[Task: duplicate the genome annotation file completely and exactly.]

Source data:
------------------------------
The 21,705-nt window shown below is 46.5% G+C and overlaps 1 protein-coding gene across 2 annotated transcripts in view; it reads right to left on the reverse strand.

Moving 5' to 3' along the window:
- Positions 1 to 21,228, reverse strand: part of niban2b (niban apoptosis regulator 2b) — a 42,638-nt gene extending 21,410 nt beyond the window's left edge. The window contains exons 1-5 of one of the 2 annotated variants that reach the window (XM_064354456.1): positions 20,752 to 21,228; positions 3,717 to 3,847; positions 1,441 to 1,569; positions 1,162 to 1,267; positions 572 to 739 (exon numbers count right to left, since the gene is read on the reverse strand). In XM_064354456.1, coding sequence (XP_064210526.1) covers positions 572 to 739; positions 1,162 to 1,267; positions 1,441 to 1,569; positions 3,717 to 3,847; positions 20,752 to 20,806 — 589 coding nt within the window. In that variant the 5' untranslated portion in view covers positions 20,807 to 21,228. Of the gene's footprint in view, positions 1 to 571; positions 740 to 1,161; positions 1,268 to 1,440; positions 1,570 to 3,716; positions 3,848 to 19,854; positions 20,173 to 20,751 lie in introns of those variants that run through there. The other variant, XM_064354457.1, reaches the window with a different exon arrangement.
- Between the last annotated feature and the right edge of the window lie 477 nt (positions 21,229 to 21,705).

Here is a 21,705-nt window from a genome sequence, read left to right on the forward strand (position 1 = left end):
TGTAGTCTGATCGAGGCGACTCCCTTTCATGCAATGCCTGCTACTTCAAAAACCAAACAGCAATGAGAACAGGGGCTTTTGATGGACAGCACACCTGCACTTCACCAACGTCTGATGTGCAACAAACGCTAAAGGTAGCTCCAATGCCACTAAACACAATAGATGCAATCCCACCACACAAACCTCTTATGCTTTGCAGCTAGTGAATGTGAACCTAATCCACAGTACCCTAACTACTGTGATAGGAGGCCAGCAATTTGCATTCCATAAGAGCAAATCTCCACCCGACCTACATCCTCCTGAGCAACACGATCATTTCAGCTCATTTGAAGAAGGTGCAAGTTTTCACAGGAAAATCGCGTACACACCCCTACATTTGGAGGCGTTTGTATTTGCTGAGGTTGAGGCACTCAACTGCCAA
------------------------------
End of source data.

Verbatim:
The 21,705-nt window shown below is 46.5% G+C and overlaps 1 protein-coding gene across 2 annotated transcripts in view; it reads right to left on the reverse strand.

Moving 5' to 3' along the window:
- Positions 1 to 21,228, reverse strand: part of niban2b (niban apoptosis regulator 2b) — a 42,638-nt gene extending 21,410 nt beyond the window's left edge. The window contains exons 1-5 of one of the 2 annotated variants that reach the window (XM_064354456.1): positions 20,752 to 21,228; positions 3,717 to 3,847; positions 1,441 to 1,569; positions 1,162 to 1,267; positions 572 to 739 (exon numbers count right to left, since the gene is read on the reverse strand). In XM_064354456.1, coding sequence (XP_064210526.1) covers positions 572 to 739; positions 1,162 to 1,267; positions 1,441 to 1,569; positions 3,717 to 3,847; positions 20,752 to 20,806 — 589 coding nt within the window. In that variant the 5' untranslated portion in view covers positions 20,807 to 21,228. Of the gene's footprint in view, positions 1 to 571; positions 740 to 1,161; positions 1,268 to 1,440; positions 1,570 to 3,716; positions 3,848 to 19,854; positions 20,173 to 20,751 lie in introns of those variants that run through there. The other variant, XM_064354457.1, reaches the window with a different exon arrangement.
- Between the last annotated feature and the right edge of the window lie 477 nt (positions 21,229 to 21,705).

Here is a 21,705-nt window from a genome sequence, read left to right on the forward strand (position 1 = left end):
TGTAGTCTGATCGAGGCGACTCCCTTTCATGCAATGCCTGCTACTTCAAAAACCAAACAGCAATGAGAACAGGGGCTTTTGATGGACAGCACACCTGCACTTCACCAACGTCTGATGTGCAACAAACGCTAAAGGTAGCTCCAATGCCACTAAACACAATAGATGCAATCCCACCACACAAACCTCTTATGCTTTGCAGCTAGTGAATGTGAACCTAATCCACAGTACCCTAACTACTGTGATAGGAGGCCAGCAATTTGCATTCCATAAGAGCAAATCTCCACCCGACCTACATCCTCCTGAGCAACACGATCATTTCAGCTCATTTGAAGAAGGTGCAAGTTTTCACAGGAAAATCGCGTACACACCCCTACATTTGGAGGCGTTTGTATTTGCTGAGGTTGAGGCACTCAACTGCCAA